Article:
Toh Thye San Farm: Hormone-free chickens
Did I really want to find out where and how Bincho at Hua Bee’s tender, flavourful chickens were farmed? I did, though I wasn’t sure if a trip to its premises in Johor Bahru, Malaysia, would make me feel guilty about eating the yakitori-ya‘s (a small Japanese-style grilled chicken restaurant) headlining meat.
What I discovered definitely made the trip worthwhile, and affected my perspective on chicken being the “dirtiest meat” on the market.
It took Bincho of Hua Bee’s chef Asai Masashi three hours to interrogate the chicken farm about their practices, and I was just getting started.
The people and the farm
The journey to the farm in Simpang Renggam, Johor, took us an hour from the Causeway by car. It’s a fairly smooth journey, especially if taken, as we did, on a Monday morning, in between rush hour traffic.
We took the highways, and switched vehicles later, to hardier, four-wheel drives to be able to maneuvre the uneven stone-littered paths that lead into the farm.
The older the chicken, the better the taste
The older the chicken, the more intense the flavour of the meat.
However, it costs more to rear older chickens, which is why many farms stick to rearing fast-growing broilers. The cost of the feed and the use of space make it less feasible to rear the chickens for more days. If the turnaround is short, a farm can rear more chickens, hence making more profit.
In between cycles, the pens also need a three week period before it is used for rearing again.
At present, Toh Thye San is trying to rear 140-day-old chickens, half of a chicken’s general lifespan.
Toh Thye San’s main aim is to replicate the chicken meat from at least 20 years ago, with as little antibiotics as possible. “We only feed the chickens antibiotics if they fall sick, which is not often,” reveals Toh. “When one does fall sick, however, the disease spreads quickly, and the entire pen might be affected, which is why we have to act fast.”
Why Toh Thye San Farm’s chickens stand out
Toh Thye San (Gesing) is merely two of over 130 chicken farms in West Malaysia exporting live chickens to Singapore, but once cooked, the hormone-free chickens clearly taste different from the general stock.
According to Toh, the chickens differ because of the age they grow to, the peaceful and cageless environment they grow up in, and their food, 100 per cent natural feed and the lack of antibiotics.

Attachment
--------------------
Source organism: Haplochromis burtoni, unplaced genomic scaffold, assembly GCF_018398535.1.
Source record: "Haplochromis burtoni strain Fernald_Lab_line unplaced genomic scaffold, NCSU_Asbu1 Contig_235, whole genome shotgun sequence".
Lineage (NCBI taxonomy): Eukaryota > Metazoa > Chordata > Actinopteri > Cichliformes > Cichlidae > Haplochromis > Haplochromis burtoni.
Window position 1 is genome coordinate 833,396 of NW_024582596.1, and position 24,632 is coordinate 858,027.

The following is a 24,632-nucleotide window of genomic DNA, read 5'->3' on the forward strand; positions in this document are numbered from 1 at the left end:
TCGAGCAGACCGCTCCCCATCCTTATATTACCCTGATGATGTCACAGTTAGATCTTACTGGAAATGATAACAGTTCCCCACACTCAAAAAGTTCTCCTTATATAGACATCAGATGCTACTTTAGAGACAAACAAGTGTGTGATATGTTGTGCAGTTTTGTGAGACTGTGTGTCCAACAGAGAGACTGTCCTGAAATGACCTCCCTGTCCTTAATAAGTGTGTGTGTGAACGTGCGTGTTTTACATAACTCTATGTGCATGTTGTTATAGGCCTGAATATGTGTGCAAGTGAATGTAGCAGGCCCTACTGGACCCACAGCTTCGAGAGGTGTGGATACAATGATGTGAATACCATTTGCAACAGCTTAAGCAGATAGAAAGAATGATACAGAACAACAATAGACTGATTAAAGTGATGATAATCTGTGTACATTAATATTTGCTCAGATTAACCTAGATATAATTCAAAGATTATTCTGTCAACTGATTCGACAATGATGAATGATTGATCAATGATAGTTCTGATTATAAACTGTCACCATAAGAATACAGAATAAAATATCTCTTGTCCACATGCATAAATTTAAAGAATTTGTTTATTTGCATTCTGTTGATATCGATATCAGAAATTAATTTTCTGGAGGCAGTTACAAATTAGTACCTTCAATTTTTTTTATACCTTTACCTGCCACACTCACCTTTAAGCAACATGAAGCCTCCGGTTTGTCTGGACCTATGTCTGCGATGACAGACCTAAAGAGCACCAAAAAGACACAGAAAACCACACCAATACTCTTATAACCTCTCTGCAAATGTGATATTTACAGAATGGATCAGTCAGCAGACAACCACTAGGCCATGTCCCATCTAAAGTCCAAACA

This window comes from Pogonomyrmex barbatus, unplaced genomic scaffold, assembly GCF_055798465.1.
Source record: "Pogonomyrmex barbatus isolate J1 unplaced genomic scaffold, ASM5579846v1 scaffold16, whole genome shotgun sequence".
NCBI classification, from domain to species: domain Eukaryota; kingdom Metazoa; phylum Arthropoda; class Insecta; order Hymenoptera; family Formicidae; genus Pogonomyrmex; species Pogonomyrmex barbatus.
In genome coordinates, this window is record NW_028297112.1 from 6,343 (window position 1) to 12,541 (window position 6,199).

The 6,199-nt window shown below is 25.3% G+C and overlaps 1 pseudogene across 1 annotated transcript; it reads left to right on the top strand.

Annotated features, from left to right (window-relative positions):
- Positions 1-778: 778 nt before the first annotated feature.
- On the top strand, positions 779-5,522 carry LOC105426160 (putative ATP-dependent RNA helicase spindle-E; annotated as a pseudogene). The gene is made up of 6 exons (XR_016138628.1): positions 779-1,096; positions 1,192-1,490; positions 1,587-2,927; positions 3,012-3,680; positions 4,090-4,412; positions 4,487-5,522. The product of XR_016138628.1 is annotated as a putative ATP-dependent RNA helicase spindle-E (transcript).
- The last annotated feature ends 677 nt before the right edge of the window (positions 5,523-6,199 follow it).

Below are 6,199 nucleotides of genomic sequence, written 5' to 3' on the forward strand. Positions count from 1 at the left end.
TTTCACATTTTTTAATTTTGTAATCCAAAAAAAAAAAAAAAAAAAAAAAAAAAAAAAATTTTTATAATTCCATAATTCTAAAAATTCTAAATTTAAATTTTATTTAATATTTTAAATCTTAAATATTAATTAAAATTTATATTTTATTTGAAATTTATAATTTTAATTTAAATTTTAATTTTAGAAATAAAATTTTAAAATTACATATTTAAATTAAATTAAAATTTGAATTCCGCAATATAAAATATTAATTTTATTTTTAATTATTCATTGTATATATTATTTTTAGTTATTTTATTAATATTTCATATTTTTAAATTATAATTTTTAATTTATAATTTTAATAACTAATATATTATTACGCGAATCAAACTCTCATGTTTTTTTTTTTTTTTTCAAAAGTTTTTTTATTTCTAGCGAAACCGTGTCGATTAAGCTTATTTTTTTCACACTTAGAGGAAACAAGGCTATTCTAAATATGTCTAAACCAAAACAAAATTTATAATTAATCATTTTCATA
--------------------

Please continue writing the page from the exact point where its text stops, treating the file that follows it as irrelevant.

Even at 8,000 chickens per pen, the pens have have the flocking density of a commercial Broiler pen. The chickens are left to mature in one pen for their entire lives, as moving them around will stress them out.
The feed (that is mixed by the farm in a different facility) is made up of corn, wheat, organic selenium, vitamins, orgacids, probiotics and some five spice flavouring known as ‘Indian herbs’. Two kilograms of corn makes 1kg of chicken meat. “Chickens are like humans when it comes to their diet,” Toh said lovingly. “They need a balance of nutrients, as well as flavour. We add five spice powder to their feed, and they are happier eating it.”
In addition, the chickens are fed with distilled tap water. There is a distilling facility in each farm.
The adage “you are what you eat” fits in perfectly here: Toh once experimented with garlic powder in the chickens’ feed. The result was garlic-flavoured chicken meat. “It was fun, but who would buy it?” he chuckled.
How ethical is the farm?
Though the chickens were kept in pens, I saw no cages, and the chickens had space to fully stretch their wings. Some even flew in the pens.
The beaks of the day-old Naked Necks were trimmed, but Toh claims that is general practice in the industry for aggressive chickens. “The white broiler chickens do not need de-beaking because they are not as aggressive as the red chickens. The white broilers are slaughtered at a much younger age of 25 to 33 days. In that period, the natural aggression of the chickens do not show.”
Toh adds, “We treat the chickens with respect and care. We don’t throw them around, and every morning a herder will go in to herd them. The herder is the same person for their entire lifespan.”
In addition, the chickens are given things to peck on, and there is plenty of natural light and breeze in the pens.
It took Bincho of Hua Bee’s chef Asai Masashi three hours to interrogate the chicken farm about their practices.
Toh has dreams of letting the chickens roam free on land in the future.
I do too.
Here’s a video of what we ate at Bincho @ Hua Bee.
Toh Thye San Farm currently supplies chicken to restaurants, and to consumers via a few websites only. The websites are: The Barbie Girls, The Fish Wives and The Organic Grocer.
Toh Thye San Farm | Office address: 684 Hougang Avenue 8 | Tel: 63869300
Celine Asril is guilty of taking pictures of cute animals, and of all her meals. She’s currently concerned about the state of the overfished world and upset about unsustainable practices and would like to do something about it.
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